This sort of thing makes me want to pull my hair out.  Start with the fact that he’s reasoning from a price change.  I suppose his defenders would claim he meant “an easy money policy that caused low interest rates also tended to hurt productivity”. But of course that’s not what happened.  In fact, UK interest rates fell to very low levels because of extremely low NGDP growth after 2008, which was in turn caused by tight money.  In a counterfactual where the BoE adopted ECB style policy, NGDP growth would have been even slower, and interest rates would have been ever lower (indeed negative.)

Although BoE policy was far better than ECB policy, it was still too contractionary. But for simplicity let’s assume it was about right—that will make it easier to explain what’s wrong with Haldane’s comments.

Suppose NGDP growth in the UK were appropriate.  And suppose you saw falling interest rates and falling productivity growth in that environment.  How would you interpret those facts?  I’d make the following claims:

1.  The UK was probably hit by an adverse supply shock.  I can think of at least three components; falling North Sea oil output, a big decline in banking jobs in “The City” after the crash of 2008, and a drop in manufacturing jobs because of the collapse in world trade in 2008-09.  Of course the 2008-09 shock is a demand shock at the global level, but at the UK level it shows up as a supply shock.

2.  In oil, banking, and manufacturing, worker productivity is much higher than for the economy as a whole.  So when those sectors suddenly decline, overall productivity will take a hit. This has nothing to do with monetary policy.

3.  If monetary policy is sound (reasonable NGDP growth), then the workers losing jobs in those three sectors will initially re-allocate into less productive sectors, mostly in the service sector.  Again, overall productivity will suffer.

4.  I also suspect that the UK is suffering from some of the same “Great Stagnation” problems that are affecting the US and other developed countries.

If the BoE had adopted a very tight money policy, causing a big drop in NGDP, then the re-allocation of workers from declining sectors to growing sectors would have been less complete.  This might have actually raised productivity slightly, as the least productive workers often are the ones who have the hardest time getting re-employed.

To summarize, neither a low interest rate policy nor monetary policy more generally reduced UK productivity.  Rather productivity fell as part of the natural adjustment process in a free market economy, as workers get re-allocated out of high productivity sectors into lower productivity sectors.  To its credit, the BoE refrained from the sort of tight money policy adopted by the ECB, which would have led to much more unemployment, but which also might have led to slightly higher productivity in the short run.

The BoE is not a fireman that rescued the UK labor market at the cost of lower productivity; rather the ECB is an arsonist who trashed the eurozone labor market.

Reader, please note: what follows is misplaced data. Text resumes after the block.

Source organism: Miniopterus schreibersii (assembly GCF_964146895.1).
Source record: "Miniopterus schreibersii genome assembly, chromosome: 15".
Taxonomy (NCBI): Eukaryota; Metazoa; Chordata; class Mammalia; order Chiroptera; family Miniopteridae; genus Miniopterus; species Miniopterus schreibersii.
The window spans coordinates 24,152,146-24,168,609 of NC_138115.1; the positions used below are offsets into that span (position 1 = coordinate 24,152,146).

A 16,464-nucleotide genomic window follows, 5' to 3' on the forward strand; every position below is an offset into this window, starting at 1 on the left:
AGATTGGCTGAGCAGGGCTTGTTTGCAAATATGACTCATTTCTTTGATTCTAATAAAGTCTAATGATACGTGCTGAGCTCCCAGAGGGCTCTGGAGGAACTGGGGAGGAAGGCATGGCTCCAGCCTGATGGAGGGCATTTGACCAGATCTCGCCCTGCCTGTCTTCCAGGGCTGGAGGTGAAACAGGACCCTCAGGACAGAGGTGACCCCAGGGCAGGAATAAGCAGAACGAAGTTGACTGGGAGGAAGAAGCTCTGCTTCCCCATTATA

Is there a law of conservation of bigotry?

Continuing my grouchy old man series . . .

A few weeks ago I bashed modern society for giving in to 1984-style surveillance, without even putting up a fight.  Sad!

Now I’d like to bash the rise of political bigotry:

Whereas in 1960 only 5% of Republicans and 4% of Democrats said they would be “displeased” if their child married outside their political party, by 2010, those numbers had reached 49% and 33%, a far higher percentage than those who would be “displeased” if their child married outside their race.

Of course those figures would be roughly reversed if you asked about race.

I’m actually old enough to recall the time before widespread political bigotry.  Even as late as the 1980s, I recall that politics was a non-factor on the dating scene.  It simply didn’t matter (to me or to the women I dated.)  Now people tell me that even my home state of Wisconsin has become polarized by politics, with neighbors refusing to talk to each other.  This seems both very weird and very sad.

So here’s my question, is there a “law of conservation of bigotry”?  People simply must feel bigoted about something, and if it’s not one thing it will be another.  I’ve always suspected that grown-ups are just high school bullies who are more sophisticated at hiding their bullying.

Scott Alexander (who most certainly is not a bully) has one of his excellent posts on this general topic.  Using his terminology, I’d be a member of the “grey tribe” which makes it easier for me to avoid bigotry toward the blue and red tribes.

Because most people assume that others are like them (i.e. very tribal), they misunderstand my political posts, assuming that I am also very tribal.  Thus people will explain to me that some outrage by Trump also was done by Obama.  And I think to myself, “if you are trying to convince me to like Trump, why the heck would you mention Obama?  You should compare his idiocy to Bush!”  If these “red” commenters would explain to me that Trump is no more of a corrupt pathological liar than Bush, and cite examples from Bush, I might actually take them a bit more seriously.

The other mistake they make is to point to some link that presents a pro-red tribe data point, with a “so there” attached.  But I’m not anti-red tribe!  Or more precisely I’m just as anti-blue tribe as I am anti-red tribe.  So then why did I favor Hillary over Trump?  Because of Trump.  There are plenty of GOP candidates that I would have preferred to Hillary. I have no special antipathy toward the red tribe, indeed many (most?) of my best friends are red tribers.  At worst I might be biased by a distaste for Trump’s awful personality.  But I do think I’m capable of respecting politicians whose personality I dislike (such as Thatcher.)